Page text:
7 Things the Church Should Bring Back — and Why

“Because of our traditions,” says Tevye in Fiddler on the Roof, “every one of us knows who he is, and what God expects him to do.”

Ludwik Stasiak (1858-1924), “A Nun Among the Children”
Ludwik Stasiak (1858-1924), “A Nun Among the Children” (photo: Public Domain)

Almost a year has passed since the promulgation of Traditionis Custodes, the motu proprio that severely restricted the celebration of the Traditional Latin Mass, so it might be time to think about what the Catholic Church could — and probably should — bring back before we forget why the following items were ever important in the first place.


1. Full Habits for Nuns

As the old joke goes: “Letting religious sisters wear ordinary clothes seemed like a good idea at the time — until we realized what horrible fashion-sense they had!” Three of my great aunts were nuns (two Franciscans, one Salesian), and all of them always wore a habit. However, this habit (pun intended) fell into desuetude by the 1980s so that the Sisters of Saint Francis at my junior high school were wearing everything from overalls to satin blouses, all bought at the St. Vincent de Paul Society shop. On the face of it, the Sisters had a good and practical argument: they were dressed as the “poor” would be dressed (or at least the poor who were getting their clothes at the Goodwill or Salvation Army). Still, this seems to be one of those good ideas in theory that, in practice, produced sisters who didn’t look like … well, sisters. Not a hill one wants to die on, exactly, but with the habits unique to each order (one here thinks of the Brigittines and the Canonesses of St. Norbert), and you’d think that these women would at least prefer to wear something a bit more becoming.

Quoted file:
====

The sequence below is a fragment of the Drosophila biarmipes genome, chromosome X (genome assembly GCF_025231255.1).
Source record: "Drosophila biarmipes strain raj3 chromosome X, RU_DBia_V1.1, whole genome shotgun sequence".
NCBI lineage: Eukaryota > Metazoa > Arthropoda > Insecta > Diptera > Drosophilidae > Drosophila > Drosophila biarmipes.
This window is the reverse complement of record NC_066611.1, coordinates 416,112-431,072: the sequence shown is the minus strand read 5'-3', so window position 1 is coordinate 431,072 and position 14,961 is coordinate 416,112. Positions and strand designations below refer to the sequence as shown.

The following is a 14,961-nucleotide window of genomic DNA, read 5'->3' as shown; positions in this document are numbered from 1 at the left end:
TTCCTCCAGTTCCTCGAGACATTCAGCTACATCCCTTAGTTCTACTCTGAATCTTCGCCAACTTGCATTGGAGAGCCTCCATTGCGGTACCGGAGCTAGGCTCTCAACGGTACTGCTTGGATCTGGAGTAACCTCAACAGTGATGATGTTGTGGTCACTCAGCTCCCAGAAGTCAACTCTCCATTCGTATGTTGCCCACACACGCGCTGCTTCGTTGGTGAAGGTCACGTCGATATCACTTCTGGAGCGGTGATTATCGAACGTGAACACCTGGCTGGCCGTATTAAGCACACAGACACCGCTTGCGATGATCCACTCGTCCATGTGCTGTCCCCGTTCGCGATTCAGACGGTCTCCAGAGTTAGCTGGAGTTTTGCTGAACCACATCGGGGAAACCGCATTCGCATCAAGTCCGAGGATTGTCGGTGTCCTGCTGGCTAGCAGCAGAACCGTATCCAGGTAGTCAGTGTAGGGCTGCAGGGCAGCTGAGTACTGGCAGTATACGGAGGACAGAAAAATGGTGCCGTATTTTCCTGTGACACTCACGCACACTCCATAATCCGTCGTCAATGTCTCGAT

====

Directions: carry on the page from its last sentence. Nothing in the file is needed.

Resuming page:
2. The Old Knights of Columbus Uniforms

Another sartorial sore point and miscue. Christopher Columbus was a sailor. Hence, the Knights who bear his name also use nautical terminology (i.e. the “navigator”; an anchor in the coat of arms) and, until very recently, the dress uniforms bore a resemblance to a naval uniform. Now they bear an uncanny resemblance to a shopping mall security guard. There was certainly something to be said for the old uniforms — and very little to be said that is good about the new ones. Almost no K of C council meeting is now complete without an argument about the new uniforms!